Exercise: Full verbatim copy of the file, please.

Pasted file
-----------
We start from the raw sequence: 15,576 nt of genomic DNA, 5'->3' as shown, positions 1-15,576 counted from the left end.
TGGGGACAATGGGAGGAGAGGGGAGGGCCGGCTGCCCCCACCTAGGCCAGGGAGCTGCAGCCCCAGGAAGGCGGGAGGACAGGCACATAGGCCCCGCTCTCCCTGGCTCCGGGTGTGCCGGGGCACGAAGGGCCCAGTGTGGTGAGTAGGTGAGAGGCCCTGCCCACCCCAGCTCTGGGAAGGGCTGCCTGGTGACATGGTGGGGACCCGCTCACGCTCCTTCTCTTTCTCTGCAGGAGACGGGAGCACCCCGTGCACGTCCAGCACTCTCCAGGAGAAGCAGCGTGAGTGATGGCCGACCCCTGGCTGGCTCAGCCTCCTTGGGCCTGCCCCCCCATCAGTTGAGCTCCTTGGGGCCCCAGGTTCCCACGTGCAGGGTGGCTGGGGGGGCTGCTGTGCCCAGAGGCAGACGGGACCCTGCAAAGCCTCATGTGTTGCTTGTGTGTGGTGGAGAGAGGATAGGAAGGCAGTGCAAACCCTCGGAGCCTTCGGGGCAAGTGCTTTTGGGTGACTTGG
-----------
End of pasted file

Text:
We start from the raw sequence: 15,576 nt of genomic DNA, 5'->3' as shown, positions 1-15,576 counted from the left end.
TGGGGACAATGGGAGGAGAGGGGAGGGCCGGCTGCCCCCACCTAGGCCAGGGAGCTGCAGCCCCAGGAAGGCGGGAGGACAGGCACATAGGCCCCGCTCTCCCTGGCTCCGGGTGTGCCGGGGCACGAAGGGCCCAGTGTGGTGAGTAGGTGAGAGGCCCTGCCCACCCCAGCTCTGGGAAGGGCTGCCTGGTGACATGGTGGGGACCCGCTCACGCTCCTTCTCTTTCTCTGCAGGAGACGGGAGCACCCCGTGCACGTCCAGCACTCTCCAGGAGAAGCAGCGTGAGTGATGGCCGACCCCTGGCTGGCTCAGCCTCCTTGGGCCTGCCCCCCCATCAGTTGAGCTCCTTGGGGCCCCAGGTTCCCACGTGCAGGGTGGCTGGGGGGGCTGCTGTGCCCAGAGGCAGACGGGACCCTGCAAAGCCTCATGTGTTGCTTGTGTGTGGTGGAGAGAGGATAGGAAGGCAGTGCAAACCCTCGGAGCCTTCGGGGCAAGTGCTTTTGGGTGACTTGG